It was noon, but the sun wasn’t visible. New England’s Dark Day began the morning of May 19, 1780, and lasted for hours. The cause of the surreal darkness was likely heavy clouds of smoke from massive wildfires in Canada, but many wondered if it might be judgment day.
The Connecticut governor’s council (senate) was in session, and when some considered adjourning because of the darkness, Abraham Davenport responded, “I am against adjournment. The day of judgment is either approaching, or it is not. If it is not, there is no cause for an adjournment; if it is, I choose to be found doing my duty. I wish therefore that candles may be brought.”
Davenport’s desire to be found faithfully performing the work God had given him to do on the day He returns is illustrative of Jesus’ words: “Be dressed ready for service and keep your lamps burning, like servants waiting for their master to return from a wedding banquet, so that when he comes and knocks they can immediately open the door for him. It will be good for those servants whose master finds them watching when he comes” (Luke 12:35–37).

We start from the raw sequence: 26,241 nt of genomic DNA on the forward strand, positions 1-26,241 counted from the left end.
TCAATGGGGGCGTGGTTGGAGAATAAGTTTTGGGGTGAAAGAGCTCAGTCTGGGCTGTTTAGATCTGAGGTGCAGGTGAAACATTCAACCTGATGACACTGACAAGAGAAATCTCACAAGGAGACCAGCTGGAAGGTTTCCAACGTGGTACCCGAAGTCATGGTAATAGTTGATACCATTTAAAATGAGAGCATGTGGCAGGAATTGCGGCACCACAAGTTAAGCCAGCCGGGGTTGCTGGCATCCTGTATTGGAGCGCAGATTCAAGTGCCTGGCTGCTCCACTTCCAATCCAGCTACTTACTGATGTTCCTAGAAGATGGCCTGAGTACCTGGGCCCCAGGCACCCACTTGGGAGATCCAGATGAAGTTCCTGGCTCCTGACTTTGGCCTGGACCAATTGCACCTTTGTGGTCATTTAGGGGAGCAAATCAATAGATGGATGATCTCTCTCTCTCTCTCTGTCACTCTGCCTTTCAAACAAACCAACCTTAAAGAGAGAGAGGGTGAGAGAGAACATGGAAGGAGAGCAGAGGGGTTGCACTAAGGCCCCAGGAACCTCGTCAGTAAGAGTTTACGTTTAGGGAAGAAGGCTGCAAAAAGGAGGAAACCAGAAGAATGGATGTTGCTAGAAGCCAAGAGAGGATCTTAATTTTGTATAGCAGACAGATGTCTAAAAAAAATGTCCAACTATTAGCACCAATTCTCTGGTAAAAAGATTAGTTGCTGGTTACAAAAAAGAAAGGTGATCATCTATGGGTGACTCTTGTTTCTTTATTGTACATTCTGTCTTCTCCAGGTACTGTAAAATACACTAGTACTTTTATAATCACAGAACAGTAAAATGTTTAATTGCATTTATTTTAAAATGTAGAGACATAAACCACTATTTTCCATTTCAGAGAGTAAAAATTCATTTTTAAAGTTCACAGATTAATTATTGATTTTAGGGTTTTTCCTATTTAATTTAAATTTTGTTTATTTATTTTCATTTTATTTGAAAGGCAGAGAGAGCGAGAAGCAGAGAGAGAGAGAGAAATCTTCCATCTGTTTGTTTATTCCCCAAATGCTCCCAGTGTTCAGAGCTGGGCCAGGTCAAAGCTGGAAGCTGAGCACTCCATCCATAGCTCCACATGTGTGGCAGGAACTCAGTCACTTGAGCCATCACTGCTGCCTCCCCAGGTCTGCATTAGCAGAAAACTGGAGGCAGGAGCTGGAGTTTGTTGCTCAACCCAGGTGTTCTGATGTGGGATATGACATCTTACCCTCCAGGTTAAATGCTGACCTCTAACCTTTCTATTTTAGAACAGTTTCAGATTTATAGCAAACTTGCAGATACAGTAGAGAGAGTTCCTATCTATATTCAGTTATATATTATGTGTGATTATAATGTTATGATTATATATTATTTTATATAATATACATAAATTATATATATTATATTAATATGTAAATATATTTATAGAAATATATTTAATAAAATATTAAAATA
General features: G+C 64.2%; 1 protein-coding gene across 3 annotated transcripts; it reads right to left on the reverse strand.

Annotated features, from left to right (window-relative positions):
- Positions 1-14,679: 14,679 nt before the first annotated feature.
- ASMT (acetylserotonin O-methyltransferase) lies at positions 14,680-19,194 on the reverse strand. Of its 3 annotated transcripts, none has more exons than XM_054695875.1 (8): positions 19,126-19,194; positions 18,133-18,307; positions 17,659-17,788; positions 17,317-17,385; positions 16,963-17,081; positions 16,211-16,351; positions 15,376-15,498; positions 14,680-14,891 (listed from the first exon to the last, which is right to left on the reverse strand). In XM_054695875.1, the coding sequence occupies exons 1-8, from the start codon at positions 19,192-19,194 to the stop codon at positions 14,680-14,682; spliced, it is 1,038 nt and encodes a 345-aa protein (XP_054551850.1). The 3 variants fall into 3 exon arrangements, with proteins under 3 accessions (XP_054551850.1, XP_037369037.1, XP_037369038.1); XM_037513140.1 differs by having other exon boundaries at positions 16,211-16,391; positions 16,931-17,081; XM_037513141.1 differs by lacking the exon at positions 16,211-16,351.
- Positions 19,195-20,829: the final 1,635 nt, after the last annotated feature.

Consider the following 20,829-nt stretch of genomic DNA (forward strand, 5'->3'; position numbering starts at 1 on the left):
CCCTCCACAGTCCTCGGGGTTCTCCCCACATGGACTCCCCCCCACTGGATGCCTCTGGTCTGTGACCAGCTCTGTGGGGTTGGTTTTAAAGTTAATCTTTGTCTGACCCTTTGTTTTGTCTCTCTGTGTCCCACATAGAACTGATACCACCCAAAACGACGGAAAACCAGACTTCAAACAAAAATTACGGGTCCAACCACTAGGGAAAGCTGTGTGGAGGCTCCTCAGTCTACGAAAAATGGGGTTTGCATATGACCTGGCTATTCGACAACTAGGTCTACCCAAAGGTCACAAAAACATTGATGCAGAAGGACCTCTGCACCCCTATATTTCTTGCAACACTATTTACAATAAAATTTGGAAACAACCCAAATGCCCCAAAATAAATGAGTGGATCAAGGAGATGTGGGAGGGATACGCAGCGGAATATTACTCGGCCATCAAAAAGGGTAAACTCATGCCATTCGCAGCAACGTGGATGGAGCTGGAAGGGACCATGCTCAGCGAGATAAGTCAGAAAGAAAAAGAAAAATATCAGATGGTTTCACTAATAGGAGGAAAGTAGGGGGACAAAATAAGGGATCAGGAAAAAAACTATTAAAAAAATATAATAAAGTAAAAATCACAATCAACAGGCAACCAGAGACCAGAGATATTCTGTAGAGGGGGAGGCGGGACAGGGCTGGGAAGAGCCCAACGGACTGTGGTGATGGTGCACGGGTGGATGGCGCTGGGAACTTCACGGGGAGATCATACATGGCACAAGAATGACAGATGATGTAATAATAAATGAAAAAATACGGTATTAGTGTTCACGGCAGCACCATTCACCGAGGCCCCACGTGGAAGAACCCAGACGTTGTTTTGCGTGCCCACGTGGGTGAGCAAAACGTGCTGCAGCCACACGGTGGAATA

Day or night, it’s always good to serve our Savior. Even when darkness encroaches, His promises for all who look forward to Him will stand. Like candles in the darkness, may our “light shine before others, that they may see” (Matthew 5:16) and love and serve Him too.